Something to Celebrate!
GIP Exonerates Another Georgia Man
Through a first-in-the-nation initiative launched by the Georgia Innocence Project, we have a new exoneration: Michael Googe of Brunswick, GA is innocent of the 2007 burglary of a convenience store. Not only that, but our initiative also revealed the true perpetrator of the crime. Here’s how it happened.
CODIS is the acronym for the “Combined DNA Index System.” Implemented in 1998, CODIS contains DNA profiles from crime scenes (forensic profiles) and DNA profiles from people convicted of crimes (offender profiles). The Georgia Bureau of Investigation (GBI) database contains more than 265,000 offender profiles and nearly 14,500 forensic profiles. When new forensic profiles are collected at new crime scenes, they are routinely compared to offender profiles already in the database to try to identify the perpetrator; when there is a match it is referred to as a “CODIS hit.”
But what happens when a CODIS hit points to a different perpetrator in a crime where the wrong person has already been incarcerated? We wanted to find out, which is why, working in cooperation with the Prosecuting Attorneys Council of Georgia (PAC) and the GBI, we went to the U.S. Department of Justice and secured a two-year grant to launch the project which let to Michael’s exoneration. This is how we found out about Michael.
In 2007, Michael was arrested in Brunswick, GA for a Jazz Mart burglary based on a statement by an acquaintance, Paul Anthony Wright. Police collected DNA evidence from the scene-a drop of blood on a money order receipt in the cash register-and it was sent to the GBI for testing.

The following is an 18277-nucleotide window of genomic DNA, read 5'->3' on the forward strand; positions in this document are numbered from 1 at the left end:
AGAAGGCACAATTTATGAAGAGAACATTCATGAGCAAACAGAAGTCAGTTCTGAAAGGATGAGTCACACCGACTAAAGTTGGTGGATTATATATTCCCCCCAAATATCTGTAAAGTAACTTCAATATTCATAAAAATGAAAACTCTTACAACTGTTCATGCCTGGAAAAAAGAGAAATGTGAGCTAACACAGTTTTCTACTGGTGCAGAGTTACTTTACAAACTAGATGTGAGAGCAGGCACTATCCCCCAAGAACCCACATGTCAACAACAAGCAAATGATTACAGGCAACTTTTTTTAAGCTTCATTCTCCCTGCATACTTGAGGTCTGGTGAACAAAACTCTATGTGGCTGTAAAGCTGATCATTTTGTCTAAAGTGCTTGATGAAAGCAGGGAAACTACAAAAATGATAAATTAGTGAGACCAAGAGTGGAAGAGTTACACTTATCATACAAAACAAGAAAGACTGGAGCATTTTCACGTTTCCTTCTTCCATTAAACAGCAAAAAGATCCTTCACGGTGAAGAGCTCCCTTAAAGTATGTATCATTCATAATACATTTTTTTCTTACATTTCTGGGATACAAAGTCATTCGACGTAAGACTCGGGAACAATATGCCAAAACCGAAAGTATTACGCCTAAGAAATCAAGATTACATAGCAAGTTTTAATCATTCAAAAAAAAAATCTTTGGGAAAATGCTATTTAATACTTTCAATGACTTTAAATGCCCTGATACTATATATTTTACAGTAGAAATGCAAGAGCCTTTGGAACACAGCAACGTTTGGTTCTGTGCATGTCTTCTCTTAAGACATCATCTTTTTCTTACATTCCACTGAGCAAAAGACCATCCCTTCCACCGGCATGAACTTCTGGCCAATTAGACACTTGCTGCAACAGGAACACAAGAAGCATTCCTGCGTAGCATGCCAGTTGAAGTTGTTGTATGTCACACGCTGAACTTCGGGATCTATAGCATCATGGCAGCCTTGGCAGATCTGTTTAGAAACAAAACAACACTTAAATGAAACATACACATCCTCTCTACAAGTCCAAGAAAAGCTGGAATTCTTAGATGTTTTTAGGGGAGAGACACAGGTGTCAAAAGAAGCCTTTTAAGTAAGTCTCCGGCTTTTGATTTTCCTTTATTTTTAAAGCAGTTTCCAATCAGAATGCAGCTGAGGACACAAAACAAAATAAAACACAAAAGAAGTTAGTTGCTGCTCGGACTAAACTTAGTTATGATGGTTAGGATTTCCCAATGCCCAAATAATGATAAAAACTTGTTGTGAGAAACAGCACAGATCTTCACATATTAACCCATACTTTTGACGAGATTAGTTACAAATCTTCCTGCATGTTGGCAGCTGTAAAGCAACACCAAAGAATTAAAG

In 2008, before testing was complete, Michael pled guilty to three burglaries, including the one at Jazz Mart, because he was offered a reduced sentence in exchange for an agreement not to go to trial. Less than a month later, GBI test results proved the blood at the crime scene did not belong to Michael, but this information was never provided to his defense attorney.
In 2009, the prosecutors in the case received information that there had been a CODIS hit on the blood evidence collected at the Jazz Mart. The blood matched Paul Anthony Wright, the person who told police that Michael had committed the crime. Again, Michael’s defense attorney was never informed.
The truth was only brought to light because of the project that we initiated with the GBI and PAC which revealed the six-year-old CODIS hit that proved Michael’s innocence. When PAC brought the hit to us, GIP Staff Attorney Christina Cribbs, began working with prosecutors and Michael’s current counsel, Wrix McIlvaine, to counsel, WrixMcIlvaine, to resolve the case. When Michael found out that GIP was working on his case and had found evidence of his innocence, he was overwhelmed. He, of course, knew he was innocent but never dreamed that someone would believe him, let alone prove his innocence and identify the true perpetrator.
We need to continue our work to find others like Michael. Because of our innovative work on the CODIS cases and our unprecedented partnership with the state prosecutors, we are on the forefront of developing policy about defense access to CODIS hits that will impact innocent people in every state.